Kim: Yeah, there was a line in the sand, and it was about five years up, which is what is quoted as being your turning point when you decided if you’re going to go into another business, into another profession or another line of work, it’s at about five years up. Because you haven’t lost your general competence, you’ve just decided that clinical work is not for you. I was rejected for the position at the Bristol University for the FAB scholar. So I thought at that point….

DIEDERIK: Feline Advisory…

Kim: Yeah. Feline Advisory Board, to become a cat vet, I was rejected for that. And, I’d just done a locum for a vet, and one of the clients had…I’ve misread the client, and I swore in front of them, and she then put in a complaint to the owner of the clinic, and he said… He was gracious enough to say, “What’s your side of the story? How did this occur? And by the way, if it ever happens again, you don’t any have work here.” He had done that in person, which I thought was good. But at that point, I thought, “Well, I’m going to go and be accountant.” I thought, “No. I don’t like people enough to try and read them. I’m not very good at that and I don’t want to do it.” I was being ejected from the thing that I thought was going to take me forward. So I went and I talked to John about it, and he said, “Sure, if you can be an accountant. I don’t know that I want to be married to an accountant, but you can be an accountant, and then we’ll decide.”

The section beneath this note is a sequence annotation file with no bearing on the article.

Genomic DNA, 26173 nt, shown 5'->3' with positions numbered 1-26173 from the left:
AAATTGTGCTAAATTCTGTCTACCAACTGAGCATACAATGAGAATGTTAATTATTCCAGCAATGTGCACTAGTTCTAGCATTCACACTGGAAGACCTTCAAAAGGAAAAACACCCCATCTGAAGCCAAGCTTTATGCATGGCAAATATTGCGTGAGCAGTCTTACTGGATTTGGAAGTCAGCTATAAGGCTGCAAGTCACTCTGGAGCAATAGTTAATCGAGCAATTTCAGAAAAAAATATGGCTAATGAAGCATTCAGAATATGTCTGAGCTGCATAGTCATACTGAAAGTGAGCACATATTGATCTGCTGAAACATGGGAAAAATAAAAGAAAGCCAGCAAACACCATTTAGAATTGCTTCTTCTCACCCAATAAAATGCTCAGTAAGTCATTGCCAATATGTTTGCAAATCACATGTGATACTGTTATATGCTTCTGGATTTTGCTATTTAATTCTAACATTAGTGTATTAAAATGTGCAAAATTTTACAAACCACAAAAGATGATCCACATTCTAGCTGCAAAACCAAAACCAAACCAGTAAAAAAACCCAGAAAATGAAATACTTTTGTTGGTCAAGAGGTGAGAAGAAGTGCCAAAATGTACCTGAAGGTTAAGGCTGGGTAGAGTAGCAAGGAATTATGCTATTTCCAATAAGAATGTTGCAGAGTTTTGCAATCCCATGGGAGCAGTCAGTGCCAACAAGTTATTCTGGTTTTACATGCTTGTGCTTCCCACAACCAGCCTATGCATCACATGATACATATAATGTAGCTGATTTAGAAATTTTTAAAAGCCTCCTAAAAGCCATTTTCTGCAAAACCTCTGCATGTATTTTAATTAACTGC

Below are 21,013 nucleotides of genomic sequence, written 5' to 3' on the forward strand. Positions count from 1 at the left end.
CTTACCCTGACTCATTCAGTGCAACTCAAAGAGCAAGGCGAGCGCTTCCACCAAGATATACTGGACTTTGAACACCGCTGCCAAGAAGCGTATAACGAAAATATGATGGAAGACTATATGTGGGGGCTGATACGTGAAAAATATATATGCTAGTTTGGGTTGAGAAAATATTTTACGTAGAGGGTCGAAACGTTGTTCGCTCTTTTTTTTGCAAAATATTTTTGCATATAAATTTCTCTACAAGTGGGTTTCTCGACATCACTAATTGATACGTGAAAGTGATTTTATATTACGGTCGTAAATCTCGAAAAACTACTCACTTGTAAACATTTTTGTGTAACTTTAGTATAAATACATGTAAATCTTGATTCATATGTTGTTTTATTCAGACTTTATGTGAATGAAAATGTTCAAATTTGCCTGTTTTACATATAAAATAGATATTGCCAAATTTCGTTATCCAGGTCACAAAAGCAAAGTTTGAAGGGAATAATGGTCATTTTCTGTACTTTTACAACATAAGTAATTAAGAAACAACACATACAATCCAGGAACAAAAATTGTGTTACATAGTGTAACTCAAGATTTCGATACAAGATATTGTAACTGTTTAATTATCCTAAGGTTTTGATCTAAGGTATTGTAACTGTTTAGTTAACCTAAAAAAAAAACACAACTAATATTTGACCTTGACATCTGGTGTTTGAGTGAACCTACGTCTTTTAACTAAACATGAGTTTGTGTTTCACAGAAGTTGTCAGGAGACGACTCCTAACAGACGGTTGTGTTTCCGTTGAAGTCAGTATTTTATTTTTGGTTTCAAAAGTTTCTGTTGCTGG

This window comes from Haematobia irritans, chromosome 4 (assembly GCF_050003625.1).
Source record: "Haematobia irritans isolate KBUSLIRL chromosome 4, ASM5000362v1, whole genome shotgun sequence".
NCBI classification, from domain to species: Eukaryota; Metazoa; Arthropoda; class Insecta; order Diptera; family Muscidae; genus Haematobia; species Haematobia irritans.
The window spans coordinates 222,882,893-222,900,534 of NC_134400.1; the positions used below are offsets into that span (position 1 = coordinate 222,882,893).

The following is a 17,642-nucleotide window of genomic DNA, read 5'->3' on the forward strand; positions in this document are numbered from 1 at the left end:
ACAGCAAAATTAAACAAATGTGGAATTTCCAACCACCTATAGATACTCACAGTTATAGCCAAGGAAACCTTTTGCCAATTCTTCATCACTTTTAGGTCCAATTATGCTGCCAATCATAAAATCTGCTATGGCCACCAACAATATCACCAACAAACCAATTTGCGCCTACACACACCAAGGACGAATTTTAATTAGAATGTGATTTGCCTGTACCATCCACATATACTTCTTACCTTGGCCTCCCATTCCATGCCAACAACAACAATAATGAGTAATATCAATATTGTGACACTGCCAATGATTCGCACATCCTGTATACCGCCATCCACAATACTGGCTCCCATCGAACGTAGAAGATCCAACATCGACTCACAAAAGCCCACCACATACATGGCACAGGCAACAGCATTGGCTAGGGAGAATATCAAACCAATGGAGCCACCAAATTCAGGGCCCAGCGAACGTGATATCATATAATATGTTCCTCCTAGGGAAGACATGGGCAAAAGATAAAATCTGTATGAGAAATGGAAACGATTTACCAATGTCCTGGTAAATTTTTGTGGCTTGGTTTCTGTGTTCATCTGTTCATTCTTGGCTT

And I looked into it and I thought about it, then decided, no. That was the point, actually, at which I decided to either do homeopathy or business management. I thought I needed to broaden my scope. And since then…. I opened my cat clinic because I thought Sydney needed a cat clinic and if there had been one then, I’d have gone and worked for them, but Sydney needed a cat clinic, so that’s why I opened it.

And it has been the biggest joy, and when people talk about joy in their life, but it’s also… It starts with my mental health, without a doubt. But, it’s alright to be crazy, and it’s a good joke now.

DIEDERIK: And Kim right here is a perfect point on which to end. So, Kim Kendall, thank you very much for joining us.

Kim: You’re very welcome.

Key Take-Aways

  • Get focused and go for it
  • Write down your goals and keep referring to them
  • We are just tradespeople
  • Don’t expect all pet owners to be as passionate about their pets as you are
  • Ask for help
  • Trust and verify

“Building better self-esteem and self-worth needs to be part of the undergraduate curriculum at Vet school, because without these skills, most Veterinarians never achieve their true potential.”

Diederik Gelderman